Divorce can be difficult no matter the circumstances. What you may not know is how much of your personal matter and financial information becomes public, available to any and everyone who can get to the courthouse or use a computer. This includes your children, co-workers, and friends. Many times, it can be difficult to know what can stay private and what will be made public. In my latest blog, I share what in a divorce can be kept private and what will be entirely public.
Can a Divorce Really Be Private?
Unfortunately, in California, once you involve the courts with your marriage, it can be difficult to maintain any sense of privacy. Your divorce petition (the documents that open the case) will be a public record. In these documents, the reason for your divorce is most often stated as “Irreconcilable differences”, so no big revelation there. But you are required to mark certain legal “requests”, if you will, in order to give the court the ability to make certain orders if you and your partner cannot reach agreements. If you cannot agree on a divorce settlement, you and your spouse will need to file financial records and other documents directly in the court proceedings. Anything filed with the court becomes part of the public court file. Yes, your financial disclosures (which include tax returns, pay stubs, and bank account statements). If you end up in a trial, you may need to disclose a lot of uncomfortable information here as well, often far more detailed and well beyond just financial information; anyone over 18 can sit in and watch the trial.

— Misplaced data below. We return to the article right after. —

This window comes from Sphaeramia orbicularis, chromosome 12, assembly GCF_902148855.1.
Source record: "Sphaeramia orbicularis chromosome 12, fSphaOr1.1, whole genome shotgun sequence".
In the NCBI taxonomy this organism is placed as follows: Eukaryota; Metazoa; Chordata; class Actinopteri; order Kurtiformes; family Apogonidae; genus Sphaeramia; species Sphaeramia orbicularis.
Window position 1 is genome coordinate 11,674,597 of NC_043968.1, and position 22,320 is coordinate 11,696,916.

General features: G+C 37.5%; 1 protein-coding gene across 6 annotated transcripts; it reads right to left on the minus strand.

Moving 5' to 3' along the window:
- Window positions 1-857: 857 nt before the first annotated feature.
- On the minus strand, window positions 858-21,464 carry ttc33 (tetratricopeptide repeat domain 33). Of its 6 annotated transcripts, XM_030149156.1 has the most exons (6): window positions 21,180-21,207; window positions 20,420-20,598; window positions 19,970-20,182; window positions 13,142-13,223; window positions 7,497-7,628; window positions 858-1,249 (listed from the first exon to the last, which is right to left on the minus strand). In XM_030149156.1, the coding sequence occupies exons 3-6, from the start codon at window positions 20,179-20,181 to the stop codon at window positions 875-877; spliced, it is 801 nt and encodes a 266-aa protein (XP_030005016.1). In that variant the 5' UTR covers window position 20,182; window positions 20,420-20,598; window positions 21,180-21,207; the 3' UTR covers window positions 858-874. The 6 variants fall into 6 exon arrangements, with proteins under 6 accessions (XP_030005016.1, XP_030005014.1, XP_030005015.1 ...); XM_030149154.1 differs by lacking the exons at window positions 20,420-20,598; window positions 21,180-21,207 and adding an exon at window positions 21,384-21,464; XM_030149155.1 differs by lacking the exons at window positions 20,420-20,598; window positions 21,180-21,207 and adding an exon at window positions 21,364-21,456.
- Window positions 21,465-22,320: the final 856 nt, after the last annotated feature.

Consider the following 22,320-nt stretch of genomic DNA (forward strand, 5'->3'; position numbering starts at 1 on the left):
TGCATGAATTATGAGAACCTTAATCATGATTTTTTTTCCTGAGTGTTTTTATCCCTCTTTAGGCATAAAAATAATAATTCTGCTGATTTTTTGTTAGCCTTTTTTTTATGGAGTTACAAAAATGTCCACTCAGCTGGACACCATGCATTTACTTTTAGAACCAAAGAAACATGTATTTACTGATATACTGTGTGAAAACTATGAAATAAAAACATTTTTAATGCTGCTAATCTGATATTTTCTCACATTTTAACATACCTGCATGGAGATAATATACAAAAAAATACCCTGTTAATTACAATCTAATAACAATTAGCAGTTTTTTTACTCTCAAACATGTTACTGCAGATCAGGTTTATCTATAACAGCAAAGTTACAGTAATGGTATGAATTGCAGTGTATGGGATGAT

In a Collaborative Divorce, you are able to stay out of court. This gives you more opportunity to keep things private. In a collaborative process, you can limit what gets filed with the court. In the Collaborative Divorce process, both sides still have their attorneys, but the collaborative team includes a family specialist or divorce coach and a neutral financial professional. The process is designed to help you work out what will be the best for you and your children with the help of the Collaborative Divorce team.
Anything you disclose to your attorney is confidential and protected by attorney-client privilege, and you should share anything that could potentially create problems during the divorce process. The collaborative process itself is also confidential, to encourage couples to be transparent without the fear of having sensitive personal information used against them in court. Working with a Collaborative Divorce Team allows couples to create agreements with confidence, thereby eliminating the need for a court to intervene and allowing them to keep their personal information private.
How to Limit What Information Becomes Public